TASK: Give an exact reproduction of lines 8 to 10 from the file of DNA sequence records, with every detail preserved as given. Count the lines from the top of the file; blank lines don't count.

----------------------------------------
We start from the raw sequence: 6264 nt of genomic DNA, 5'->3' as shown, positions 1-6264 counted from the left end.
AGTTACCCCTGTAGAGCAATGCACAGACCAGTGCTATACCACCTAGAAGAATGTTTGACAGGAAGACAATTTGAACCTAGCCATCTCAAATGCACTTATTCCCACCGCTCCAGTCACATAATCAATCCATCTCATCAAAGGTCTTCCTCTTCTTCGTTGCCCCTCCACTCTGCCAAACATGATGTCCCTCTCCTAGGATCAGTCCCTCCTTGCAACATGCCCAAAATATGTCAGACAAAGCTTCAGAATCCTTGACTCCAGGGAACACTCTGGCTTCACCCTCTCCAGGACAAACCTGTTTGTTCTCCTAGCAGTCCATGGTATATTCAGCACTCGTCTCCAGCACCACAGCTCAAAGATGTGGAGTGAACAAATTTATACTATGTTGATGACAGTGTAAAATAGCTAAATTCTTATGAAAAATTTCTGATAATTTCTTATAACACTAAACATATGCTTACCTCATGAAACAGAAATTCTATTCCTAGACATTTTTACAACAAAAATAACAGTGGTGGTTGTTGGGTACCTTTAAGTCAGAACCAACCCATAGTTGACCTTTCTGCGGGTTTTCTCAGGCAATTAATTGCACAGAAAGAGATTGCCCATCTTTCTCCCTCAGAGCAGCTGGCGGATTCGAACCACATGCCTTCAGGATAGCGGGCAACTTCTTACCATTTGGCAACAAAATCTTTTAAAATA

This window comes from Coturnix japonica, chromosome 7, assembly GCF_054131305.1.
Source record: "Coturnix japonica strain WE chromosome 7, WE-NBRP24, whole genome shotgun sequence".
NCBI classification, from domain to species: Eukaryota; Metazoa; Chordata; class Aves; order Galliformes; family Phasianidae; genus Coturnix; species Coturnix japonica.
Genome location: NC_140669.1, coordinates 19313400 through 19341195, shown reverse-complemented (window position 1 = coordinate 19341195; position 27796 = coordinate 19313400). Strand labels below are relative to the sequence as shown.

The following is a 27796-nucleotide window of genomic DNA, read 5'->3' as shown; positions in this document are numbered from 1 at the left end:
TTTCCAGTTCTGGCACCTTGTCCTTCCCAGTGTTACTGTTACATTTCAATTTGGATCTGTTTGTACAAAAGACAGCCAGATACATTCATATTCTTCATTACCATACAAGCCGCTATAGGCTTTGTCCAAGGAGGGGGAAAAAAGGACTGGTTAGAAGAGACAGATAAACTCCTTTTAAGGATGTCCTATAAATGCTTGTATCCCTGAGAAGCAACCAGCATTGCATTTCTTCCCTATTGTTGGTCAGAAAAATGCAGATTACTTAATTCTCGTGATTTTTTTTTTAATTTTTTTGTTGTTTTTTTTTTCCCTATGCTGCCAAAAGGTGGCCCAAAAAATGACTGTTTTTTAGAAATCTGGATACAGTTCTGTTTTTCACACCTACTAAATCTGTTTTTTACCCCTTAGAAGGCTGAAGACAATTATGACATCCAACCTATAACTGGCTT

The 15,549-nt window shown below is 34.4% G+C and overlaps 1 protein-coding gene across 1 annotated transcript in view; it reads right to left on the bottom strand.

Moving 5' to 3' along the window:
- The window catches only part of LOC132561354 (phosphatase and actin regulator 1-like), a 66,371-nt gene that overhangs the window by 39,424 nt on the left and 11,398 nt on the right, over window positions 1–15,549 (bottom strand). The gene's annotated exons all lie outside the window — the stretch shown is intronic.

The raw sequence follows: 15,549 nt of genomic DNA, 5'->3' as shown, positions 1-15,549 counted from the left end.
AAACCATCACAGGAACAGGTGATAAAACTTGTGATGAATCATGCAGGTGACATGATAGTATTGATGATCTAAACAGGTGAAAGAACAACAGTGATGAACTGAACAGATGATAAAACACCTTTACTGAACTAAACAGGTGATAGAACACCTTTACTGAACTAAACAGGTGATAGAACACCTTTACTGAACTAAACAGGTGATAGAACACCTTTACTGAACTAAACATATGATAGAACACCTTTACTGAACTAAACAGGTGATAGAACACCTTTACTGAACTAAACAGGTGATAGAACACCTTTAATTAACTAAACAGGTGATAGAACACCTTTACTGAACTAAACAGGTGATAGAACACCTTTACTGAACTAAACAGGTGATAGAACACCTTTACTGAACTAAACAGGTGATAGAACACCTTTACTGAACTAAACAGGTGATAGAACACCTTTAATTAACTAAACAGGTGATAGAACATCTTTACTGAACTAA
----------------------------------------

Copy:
TTTCCAGTTCTGGCACCTTGTCCTTCCCAGTGTTACTGTTACATTTCAATTTGGATCTGTTTGTACAAAAGACAGCCAGATACATTCATATTCTTCATTACCATACAAGCCGCTATAGGCTTTGTCCAAGGAGGGGGAAAAAAGGACTGGTTAGAAGAGACAGATAAACTCCTTTTAAGGATGTCCTATAAATGCTTGTATCCCTGAGAAGCAACCAGCATTGCATTTCTTCCCTATTGTTGGTCAGAAAAATGCAGATTACTTAATTCTCGTGATTTTTTTTTTAATTTTTTTGTTGTTTTTTTTTTCCCTATGCTGCCAAAAGGTGGCCCAAAAAATGACTGTTTTTTAGAAATCTGGATACAGTTCTGTTTTTCACACCTACTAAATCTGTTTTTTACCCCTTAGAAGGCTGAAGACAATTATGACATCCAACCTATAACTGGCTT

The 15,549-nt window shown below is 34.4% G+C and overlaps 1 protein-coding gene across 1 annotated transcript in view; it reads right to left on the bottom strand.

Moving 5' to 3' along the window: